Cornbread was a staple in my childhood home and has remained so in my adult home. I remember Mom serving it with pinto beans and chili, for sure, and my dad loved it broken into a tall glass (or Mason jar!), salted, and soaked with buttermilk. This recipe for Crunchy Cast Iron Cornbread is simple … nothin' fancy! But it's a sure fire way to have a crunchy crust and a tender inside.
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Cornbread has a long history in the United States having originated with the Native Americans in the South before the European immigrants arrived. Corn grew very well in the heat of the South and was more prominent than wheat even after it was introduced to the farming crops. Cornmeal was later most happily adapted by the colonists and their enslaved Africans. In fact, much credit must be given to the enslaved Africans for the many ways they adapted cornmeal into the cuisine they helped develop.
A Recipe Quote:
Irene Robertson, a former slave from Arkansas, had the following recipe for bread:
“Sift meal add salt and make up with water, put on collard leaf, cover with another collard leaf put on hot ashes. Cover with hot ashes. The bread will be brown, the collard leaves parched up…” 14 You can read more HERE.
Cornbread may have come from humble beginnings, but it still holds a place of honor in southern cuisine. And there's no doubt, it has certainly spread to all areas of our country! Even when it was only found in the South, there wasn't only one recipe that encapsulated all that cornbread is to the cuisine. That is because the South is a large area of land and the people of each region have their own preferences. Such as … sweet or absolutely not sweet (this isn't a North-South difference as is commonly believed)… cast iron or baking dish … white cornmeal or yellow … add-ins or never add-ins …
I don't remember how I arrived at this recipe, but it's exactly what I like in cornbread … crunchy, fluffy, salty, simple, versatile.
Just mix the dry ingredients, then stir in eggs and buttermilk.
The very last step is to pour in hot bacon grease (or shortening), listen for the sizzle, stir it in, then put the batter in the hot pan.
You'll know that the pan wasn't hot enough if you didn't hear the sizzle. The sizzle is imperative! But be careful, you don't want the bacon grease (or shortening) to start smoking. That's a bit too hot.
Bake it hot … like 450 degrees hot! That will keep the crust crunchy, but the insides still soft.
Why cast iron for cornbread?
Besides baking-in-leaves in the super early days (see the story above), cast iron was the baking/cooking dish of choice. And there are reasons:
- Heating it with the oil allows it to arrive at a high temperature so that when the batter is poured in, the crust starts forming immediately.
- Cast iron distributes heat evenly so it cooks thoroughly and easily throughout.
- It holds heat so that foods remain at serving temperature longer.
Do you see that crust in the photo above?! That started the moment I poured the batter in the heated skillet and it just got crunchier as it baked … all while the insides got fluffy and soft.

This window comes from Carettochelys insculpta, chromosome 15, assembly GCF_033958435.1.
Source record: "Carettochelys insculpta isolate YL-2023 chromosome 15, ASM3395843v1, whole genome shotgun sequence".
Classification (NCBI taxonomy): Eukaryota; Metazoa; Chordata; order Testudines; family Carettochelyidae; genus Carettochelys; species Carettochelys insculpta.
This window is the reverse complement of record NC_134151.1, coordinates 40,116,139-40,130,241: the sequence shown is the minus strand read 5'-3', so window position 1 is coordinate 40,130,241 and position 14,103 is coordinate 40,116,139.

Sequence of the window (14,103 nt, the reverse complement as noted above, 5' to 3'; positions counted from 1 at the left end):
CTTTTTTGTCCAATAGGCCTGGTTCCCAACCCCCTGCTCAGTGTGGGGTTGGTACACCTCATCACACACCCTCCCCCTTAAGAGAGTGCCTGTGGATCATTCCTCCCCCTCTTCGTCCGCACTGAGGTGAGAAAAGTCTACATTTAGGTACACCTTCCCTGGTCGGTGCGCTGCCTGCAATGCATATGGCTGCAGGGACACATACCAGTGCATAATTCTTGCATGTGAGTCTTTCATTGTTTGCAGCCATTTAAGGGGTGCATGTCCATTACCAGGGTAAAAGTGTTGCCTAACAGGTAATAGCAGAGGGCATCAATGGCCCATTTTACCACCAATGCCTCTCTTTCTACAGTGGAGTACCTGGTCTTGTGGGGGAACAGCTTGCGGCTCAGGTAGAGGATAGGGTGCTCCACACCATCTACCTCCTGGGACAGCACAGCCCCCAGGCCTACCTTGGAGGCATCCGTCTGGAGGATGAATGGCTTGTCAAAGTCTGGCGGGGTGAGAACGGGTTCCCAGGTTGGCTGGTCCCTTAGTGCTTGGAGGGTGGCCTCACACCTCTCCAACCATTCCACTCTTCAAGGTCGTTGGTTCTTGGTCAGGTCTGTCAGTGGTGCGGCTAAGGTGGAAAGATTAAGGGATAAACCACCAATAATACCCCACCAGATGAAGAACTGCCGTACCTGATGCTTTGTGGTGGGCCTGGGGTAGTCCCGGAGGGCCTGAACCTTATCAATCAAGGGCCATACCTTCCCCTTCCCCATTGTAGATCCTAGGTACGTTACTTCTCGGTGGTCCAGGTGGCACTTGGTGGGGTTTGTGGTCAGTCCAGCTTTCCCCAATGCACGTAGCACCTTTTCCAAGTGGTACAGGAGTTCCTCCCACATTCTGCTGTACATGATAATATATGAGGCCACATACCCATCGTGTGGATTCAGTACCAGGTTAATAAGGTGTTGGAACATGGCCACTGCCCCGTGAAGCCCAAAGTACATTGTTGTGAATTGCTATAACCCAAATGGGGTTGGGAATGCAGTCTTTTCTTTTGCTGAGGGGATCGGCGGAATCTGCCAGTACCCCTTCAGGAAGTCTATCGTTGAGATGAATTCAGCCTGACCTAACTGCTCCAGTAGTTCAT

Be sure to turn the cornbread out of the skillet immediately after taking it out of the oven. If you don't, it will steam in the skillet, full on ruining that crust you worked so hard to create!
My favorite thing to do … and it's hard to resist! … is to cut the cornbread into wedges immediately, put a substantial slab of grass-fed butter on one side, and top it with the other side so that the butter melts into both sides.
That, my friend, is hard to resist.
Once you know how to make a beautiful cornbread, you can make it to accompany soups, chilis, and slow-cooked beans. It's just perfect for soaking up all those delicious sauces and soups. And it sure comes in handy to make Cornbread Dressing at Thanksgiving!
Other Recipes You Might Like:
- Homemade Corn Tortillas
- Jalapeno Cornbread Poppers
- Salsa Verde Braised Pork
- Grilled Corn Salad
- Vanilla Bean Flan
Crunchy Cast Iron Cornbread
- 1½ cup cornmeal
- ½ cup all-purpose flour or 1:1 gluten-free flour blend
- 2 teaspoons baking powder
- 1 teaspoon salt
- ½ teaspoon baking soda
- 2 eggs
- 1½ cup buttermilk (see notes)
- ¼ cup bacon fat melted in the skillet (see notes)
- Heat oven to 450°F.
- Put the shortening or bacon fat in the skillet and set it over medium high heat. Keep an eye on it while you mix the cornbread up. You want it to get fairly hot, almost smoking, so KEEP AN EYE ON IT!
- Put the cornmeal, flour, baking powder, baking soda, and salt in a large bowl. Whisk or stir well to combine.
- Break the eggs into the dry mixture, then pour in the buttermilk. Stir well to combine.
- Turn the heat off under the skillet and pour the hot grease into the batter. Stir to combine, then pour the batter into the hot skillet. You should hear it sizzling.
- Place the skillet in the oven and bake for 25-30 minutes. Remove from the oven and immediately invert onto a platter.
- Cut into 8 wedges and serve immediately with lots of BUTTAH!